The following essay is from Yes Naturally: How Art Saves the World available in the Next Nature store. You can visit the Yes Naturally exhibit in the The Hague until August 18.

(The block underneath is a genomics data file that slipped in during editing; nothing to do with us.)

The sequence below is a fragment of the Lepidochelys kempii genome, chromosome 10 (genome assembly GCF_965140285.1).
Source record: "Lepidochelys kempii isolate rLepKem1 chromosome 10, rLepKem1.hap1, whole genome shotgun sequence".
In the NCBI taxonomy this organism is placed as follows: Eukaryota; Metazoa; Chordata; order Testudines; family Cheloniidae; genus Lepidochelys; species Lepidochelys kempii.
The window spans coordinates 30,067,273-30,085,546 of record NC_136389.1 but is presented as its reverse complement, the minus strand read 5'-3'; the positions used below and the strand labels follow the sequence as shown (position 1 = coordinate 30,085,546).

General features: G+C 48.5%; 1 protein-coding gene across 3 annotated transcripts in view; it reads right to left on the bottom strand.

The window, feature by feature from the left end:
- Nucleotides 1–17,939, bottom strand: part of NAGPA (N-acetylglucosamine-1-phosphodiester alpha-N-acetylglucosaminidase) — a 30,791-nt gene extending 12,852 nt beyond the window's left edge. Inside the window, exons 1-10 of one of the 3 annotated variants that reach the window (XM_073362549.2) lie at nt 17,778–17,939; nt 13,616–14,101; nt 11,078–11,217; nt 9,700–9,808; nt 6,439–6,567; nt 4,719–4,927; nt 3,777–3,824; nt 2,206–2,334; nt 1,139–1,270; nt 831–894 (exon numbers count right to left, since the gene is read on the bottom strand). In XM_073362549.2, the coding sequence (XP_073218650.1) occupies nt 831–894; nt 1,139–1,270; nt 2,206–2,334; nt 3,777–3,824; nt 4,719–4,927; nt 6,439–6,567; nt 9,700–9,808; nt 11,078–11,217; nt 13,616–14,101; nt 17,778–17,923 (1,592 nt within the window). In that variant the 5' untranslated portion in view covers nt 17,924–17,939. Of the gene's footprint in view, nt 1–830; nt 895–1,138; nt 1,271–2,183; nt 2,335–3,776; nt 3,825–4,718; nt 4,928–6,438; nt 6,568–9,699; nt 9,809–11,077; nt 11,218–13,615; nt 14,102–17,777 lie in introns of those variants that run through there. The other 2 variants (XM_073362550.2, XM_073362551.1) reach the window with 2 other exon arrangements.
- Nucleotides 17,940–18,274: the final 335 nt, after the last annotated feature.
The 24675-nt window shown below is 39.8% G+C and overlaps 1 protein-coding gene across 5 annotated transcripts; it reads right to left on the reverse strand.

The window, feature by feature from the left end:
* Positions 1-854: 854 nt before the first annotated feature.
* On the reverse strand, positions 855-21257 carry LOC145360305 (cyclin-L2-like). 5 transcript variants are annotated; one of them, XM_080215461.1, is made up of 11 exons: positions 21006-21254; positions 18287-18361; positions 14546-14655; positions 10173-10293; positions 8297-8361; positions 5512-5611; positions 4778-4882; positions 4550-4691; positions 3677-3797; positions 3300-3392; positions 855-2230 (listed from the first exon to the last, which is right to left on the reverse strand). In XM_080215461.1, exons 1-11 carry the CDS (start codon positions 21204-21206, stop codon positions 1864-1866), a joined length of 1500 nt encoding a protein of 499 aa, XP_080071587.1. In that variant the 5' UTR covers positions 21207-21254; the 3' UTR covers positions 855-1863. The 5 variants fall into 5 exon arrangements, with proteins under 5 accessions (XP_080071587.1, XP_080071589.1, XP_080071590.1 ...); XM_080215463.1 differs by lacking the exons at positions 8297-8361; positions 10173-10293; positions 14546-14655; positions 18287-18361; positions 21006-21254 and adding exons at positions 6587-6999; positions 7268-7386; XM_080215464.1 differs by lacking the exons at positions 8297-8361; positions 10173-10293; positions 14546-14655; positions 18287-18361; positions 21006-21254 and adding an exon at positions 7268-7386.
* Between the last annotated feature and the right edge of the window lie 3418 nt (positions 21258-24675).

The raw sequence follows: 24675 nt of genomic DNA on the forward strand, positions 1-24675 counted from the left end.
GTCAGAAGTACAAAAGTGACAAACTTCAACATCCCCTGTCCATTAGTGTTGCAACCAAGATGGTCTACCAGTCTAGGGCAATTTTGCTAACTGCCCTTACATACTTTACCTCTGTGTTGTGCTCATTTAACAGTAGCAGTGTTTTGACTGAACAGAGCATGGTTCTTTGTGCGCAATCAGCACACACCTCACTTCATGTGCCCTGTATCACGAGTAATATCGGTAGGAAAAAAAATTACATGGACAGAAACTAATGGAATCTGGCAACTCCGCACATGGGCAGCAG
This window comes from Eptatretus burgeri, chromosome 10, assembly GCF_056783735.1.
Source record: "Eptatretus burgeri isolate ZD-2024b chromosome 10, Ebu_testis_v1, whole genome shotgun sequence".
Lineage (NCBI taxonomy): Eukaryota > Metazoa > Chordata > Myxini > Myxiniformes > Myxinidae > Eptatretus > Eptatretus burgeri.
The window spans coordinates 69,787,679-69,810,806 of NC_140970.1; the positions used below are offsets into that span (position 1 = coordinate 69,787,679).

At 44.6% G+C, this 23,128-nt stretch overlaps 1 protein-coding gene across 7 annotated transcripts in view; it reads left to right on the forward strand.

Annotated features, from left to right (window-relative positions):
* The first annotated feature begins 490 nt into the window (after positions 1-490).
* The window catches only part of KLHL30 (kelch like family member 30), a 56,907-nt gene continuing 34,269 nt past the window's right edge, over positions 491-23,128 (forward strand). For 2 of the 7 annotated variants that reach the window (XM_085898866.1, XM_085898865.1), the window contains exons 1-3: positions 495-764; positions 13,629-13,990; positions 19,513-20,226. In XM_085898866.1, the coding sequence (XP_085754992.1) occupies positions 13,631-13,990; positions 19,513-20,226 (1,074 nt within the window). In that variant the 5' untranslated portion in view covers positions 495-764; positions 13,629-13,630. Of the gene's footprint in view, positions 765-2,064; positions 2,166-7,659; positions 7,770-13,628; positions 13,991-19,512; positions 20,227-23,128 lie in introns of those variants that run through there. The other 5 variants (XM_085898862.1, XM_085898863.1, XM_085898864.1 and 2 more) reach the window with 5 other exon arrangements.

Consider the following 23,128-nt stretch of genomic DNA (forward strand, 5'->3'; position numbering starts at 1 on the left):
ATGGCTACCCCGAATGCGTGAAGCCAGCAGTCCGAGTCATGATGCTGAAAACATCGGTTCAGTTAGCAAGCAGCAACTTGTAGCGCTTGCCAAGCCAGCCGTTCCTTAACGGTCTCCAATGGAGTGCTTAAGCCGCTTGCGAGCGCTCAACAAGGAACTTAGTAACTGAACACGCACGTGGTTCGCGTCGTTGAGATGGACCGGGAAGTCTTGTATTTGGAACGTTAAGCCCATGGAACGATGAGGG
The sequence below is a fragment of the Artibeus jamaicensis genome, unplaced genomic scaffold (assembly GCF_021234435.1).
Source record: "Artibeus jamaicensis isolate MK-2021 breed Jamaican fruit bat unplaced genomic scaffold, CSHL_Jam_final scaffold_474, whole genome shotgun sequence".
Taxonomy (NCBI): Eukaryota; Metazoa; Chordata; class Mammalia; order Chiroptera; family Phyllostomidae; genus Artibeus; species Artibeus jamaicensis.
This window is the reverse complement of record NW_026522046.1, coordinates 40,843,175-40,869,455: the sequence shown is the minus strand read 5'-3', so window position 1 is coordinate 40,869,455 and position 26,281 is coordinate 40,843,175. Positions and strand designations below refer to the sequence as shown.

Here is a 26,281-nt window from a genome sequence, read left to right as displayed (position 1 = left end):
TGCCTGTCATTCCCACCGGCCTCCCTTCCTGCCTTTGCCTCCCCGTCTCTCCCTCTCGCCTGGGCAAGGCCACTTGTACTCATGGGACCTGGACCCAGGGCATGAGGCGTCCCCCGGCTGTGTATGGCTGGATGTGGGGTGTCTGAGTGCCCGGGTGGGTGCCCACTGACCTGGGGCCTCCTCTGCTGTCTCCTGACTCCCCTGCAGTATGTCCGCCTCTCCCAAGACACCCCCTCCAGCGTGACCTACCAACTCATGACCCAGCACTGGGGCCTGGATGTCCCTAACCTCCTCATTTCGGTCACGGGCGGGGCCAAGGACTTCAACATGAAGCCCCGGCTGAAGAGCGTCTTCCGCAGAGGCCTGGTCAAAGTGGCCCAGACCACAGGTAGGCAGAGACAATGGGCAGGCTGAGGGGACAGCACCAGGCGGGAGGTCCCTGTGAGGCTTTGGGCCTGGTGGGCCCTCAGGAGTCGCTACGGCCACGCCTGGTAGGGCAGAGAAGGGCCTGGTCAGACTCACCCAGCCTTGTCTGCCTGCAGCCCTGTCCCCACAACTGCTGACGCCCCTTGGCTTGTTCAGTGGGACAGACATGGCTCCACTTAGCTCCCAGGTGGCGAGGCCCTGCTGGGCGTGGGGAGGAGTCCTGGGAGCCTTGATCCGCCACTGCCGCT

What is nature? And who or what has a say in this? Are human beings the only ones who decide, or do plants, animals, bacteria, atmospheres, things and computers play a role as well? Yes Naturally puts anthropocentrism – centralizing the human position above all or interpreting reality exclusively in terms of human standards – in perspective. Is our arrogant placing of ourselves above all other agents in the world really justified? Is the DNA of a multicellular organism such as ourselves really so different from that of a virus? Our digestive tract looks remarkably like that of a sea squirt, which belongs to the most primitive of tunicates that have been around for more than 500 million years. And we have more in common with plants than we may on the surface suspect. Mitochondria are the energy producers of plants and animals: they are offspring of bacteria that lived in intracellular symbiosis with their hosts in an early evolutionary stage. Interconnectedness and interdependence are in fact the measure of all things.